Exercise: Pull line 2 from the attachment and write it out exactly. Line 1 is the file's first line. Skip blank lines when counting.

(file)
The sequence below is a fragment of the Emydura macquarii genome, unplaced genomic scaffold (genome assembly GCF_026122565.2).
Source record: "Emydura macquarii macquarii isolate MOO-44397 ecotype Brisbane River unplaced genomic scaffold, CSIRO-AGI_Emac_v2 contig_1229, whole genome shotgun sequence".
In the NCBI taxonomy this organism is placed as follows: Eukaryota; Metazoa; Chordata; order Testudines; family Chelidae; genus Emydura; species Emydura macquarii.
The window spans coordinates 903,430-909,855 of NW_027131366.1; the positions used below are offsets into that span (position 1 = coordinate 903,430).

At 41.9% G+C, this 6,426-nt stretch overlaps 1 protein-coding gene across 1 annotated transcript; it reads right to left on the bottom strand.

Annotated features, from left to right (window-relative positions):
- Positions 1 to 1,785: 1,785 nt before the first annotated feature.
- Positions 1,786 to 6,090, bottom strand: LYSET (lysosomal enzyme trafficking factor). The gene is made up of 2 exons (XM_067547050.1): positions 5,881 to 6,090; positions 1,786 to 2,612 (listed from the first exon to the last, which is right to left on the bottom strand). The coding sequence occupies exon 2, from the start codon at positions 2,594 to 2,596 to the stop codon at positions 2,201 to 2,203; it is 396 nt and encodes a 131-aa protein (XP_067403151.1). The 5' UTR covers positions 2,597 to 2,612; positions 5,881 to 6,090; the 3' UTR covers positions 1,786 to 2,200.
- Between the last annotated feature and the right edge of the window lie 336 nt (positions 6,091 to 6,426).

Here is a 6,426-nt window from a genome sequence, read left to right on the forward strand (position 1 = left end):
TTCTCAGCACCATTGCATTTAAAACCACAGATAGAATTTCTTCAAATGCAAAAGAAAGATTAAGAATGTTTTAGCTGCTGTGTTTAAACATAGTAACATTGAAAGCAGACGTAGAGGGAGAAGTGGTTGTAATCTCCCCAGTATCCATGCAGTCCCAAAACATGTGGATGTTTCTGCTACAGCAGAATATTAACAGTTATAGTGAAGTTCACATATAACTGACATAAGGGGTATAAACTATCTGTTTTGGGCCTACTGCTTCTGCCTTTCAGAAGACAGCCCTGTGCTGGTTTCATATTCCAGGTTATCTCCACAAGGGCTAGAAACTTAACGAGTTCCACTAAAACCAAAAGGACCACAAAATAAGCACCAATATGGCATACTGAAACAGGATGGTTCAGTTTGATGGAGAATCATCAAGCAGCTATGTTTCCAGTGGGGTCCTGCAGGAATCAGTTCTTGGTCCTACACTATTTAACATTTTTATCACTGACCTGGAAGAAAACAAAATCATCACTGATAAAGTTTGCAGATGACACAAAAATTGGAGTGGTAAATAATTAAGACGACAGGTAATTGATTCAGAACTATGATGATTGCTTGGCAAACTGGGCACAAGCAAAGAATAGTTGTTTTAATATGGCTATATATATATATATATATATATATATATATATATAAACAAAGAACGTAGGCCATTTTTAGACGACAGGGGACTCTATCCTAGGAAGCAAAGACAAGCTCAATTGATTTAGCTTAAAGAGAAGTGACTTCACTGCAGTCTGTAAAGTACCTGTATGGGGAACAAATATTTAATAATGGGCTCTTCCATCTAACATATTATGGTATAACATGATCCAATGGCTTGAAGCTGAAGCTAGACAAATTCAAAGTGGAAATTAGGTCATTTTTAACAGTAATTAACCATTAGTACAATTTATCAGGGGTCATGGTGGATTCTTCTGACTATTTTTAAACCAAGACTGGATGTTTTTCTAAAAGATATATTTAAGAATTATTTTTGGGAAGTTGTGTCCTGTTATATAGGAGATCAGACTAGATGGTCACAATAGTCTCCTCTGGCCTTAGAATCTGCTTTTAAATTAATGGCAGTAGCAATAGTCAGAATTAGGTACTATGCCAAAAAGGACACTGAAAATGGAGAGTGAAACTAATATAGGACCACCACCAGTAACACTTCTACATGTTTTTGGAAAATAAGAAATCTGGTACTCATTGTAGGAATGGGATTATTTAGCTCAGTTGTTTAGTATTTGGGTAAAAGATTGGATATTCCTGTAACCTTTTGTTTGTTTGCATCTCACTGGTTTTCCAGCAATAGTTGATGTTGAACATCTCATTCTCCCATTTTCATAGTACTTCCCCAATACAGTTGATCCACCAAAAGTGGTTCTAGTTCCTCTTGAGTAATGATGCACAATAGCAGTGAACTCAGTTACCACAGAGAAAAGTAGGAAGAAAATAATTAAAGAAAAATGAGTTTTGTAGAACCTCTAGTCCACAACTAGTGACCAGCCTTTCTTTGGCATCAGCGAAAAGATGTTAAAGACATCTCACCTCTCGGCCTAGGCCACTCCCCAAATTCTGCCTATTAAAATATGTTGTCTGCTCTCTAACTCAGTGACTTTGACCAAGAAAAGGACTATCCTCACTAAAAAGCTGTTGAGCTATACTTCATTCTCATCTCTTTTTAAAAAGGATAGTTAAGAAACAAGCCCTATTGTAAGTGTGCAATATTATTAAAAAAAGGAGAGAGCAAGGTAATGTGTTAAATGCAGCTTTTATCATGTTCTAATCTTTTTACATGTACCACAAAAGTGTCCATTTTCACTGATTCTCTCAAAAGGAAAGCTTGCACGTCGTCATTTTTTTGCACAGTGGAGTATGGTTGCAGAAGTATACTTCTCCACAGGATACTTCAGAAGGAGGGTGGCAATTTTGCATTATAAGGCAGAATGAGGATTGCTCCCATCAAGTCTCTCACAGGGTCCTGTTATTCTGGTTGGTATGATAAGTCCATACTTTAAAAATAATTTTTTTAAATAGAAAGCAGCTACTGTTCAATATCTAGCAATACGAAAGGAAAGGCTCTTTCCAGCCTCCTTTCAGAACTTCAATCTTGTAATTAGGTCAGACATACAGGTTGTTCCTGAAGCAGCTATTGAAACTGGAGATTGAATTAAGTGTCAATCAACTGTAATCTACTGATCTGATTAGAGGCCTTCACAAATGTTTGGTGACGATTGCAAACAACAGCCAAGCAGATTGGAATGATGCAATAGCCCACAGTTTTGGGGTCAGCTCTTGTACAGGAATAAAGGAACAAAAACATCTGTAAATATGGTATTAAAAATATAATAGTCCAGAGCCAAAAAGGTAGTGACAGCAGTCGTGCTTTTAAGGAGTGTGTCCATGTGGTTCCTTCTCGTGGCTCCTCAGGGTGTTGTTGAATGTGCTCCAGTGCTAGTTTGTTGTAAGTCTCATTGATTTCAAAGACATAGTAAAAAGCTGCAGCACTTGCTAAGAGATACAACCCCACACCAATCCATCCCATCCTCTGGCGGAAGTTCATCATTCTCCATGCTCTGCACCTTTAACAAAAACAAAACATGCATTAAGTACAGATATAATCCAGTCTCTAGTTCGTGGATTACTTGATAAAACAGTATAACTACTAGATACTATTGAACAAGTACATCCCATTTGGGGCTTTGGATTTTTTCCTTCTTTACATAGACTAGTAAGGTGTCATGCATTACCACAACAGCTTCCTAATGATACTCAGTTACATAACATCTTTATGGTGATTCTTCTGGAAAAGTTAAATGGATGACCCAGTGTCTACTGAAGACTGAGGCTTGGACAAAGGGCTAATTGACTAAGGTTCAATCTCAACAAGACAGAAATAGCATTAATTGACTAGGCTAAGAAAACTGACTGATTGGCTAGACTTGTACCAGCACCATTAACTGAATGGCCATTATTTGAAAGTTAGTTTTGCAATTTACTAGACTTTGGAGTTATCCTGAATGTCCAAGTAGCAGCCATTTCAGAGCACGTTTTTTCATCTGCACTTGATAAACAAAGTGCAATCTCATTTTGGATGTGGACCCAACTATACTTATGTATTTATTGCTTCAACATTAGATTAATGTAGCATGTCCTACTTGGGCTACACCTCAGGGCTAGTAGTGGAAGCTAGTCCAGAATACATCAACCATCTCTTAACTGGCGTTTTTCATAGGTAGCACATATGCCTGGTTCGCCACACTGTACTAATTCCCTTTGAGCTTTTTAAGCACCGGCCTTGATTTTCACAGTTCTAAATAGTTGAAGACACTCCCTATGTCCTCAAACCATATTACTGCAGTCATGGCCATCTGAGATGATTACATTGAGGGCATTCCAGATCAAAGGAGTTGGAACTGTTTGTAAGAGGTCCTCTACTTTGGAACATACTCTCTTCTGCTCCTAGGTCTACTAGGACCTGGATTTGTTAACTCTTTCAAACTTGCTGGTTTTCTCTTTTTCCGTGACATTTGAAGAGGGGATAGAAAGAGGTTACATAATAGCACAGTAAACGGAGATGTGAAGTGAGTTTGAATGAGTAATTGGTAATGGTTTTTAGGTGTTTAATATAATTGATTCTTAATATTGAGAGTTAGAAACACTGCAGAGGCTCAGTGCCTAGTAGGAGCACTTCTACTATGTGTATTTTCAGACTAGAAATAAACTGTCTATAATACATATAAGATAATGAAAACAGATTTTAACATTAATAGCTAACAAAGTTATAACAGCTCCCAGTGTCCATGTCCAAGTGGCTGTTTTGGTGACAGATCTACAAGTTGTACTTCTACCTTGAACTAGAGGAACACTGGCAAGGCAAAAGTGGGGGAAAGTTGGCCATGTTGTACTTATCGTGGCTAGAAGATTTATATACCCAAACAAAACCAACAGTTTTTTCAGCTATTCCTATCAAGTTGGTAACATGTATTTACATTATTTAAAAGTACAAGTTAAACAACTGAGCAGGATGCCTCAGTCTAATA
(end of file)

Source record: "Emydura macquarii macquarii isolate MOO-44397 ecotype Brisbane River unplaced genomic scaffold, CSIRO-AGI_Emac_v2 contig_1229, whole genome shotgun sequence".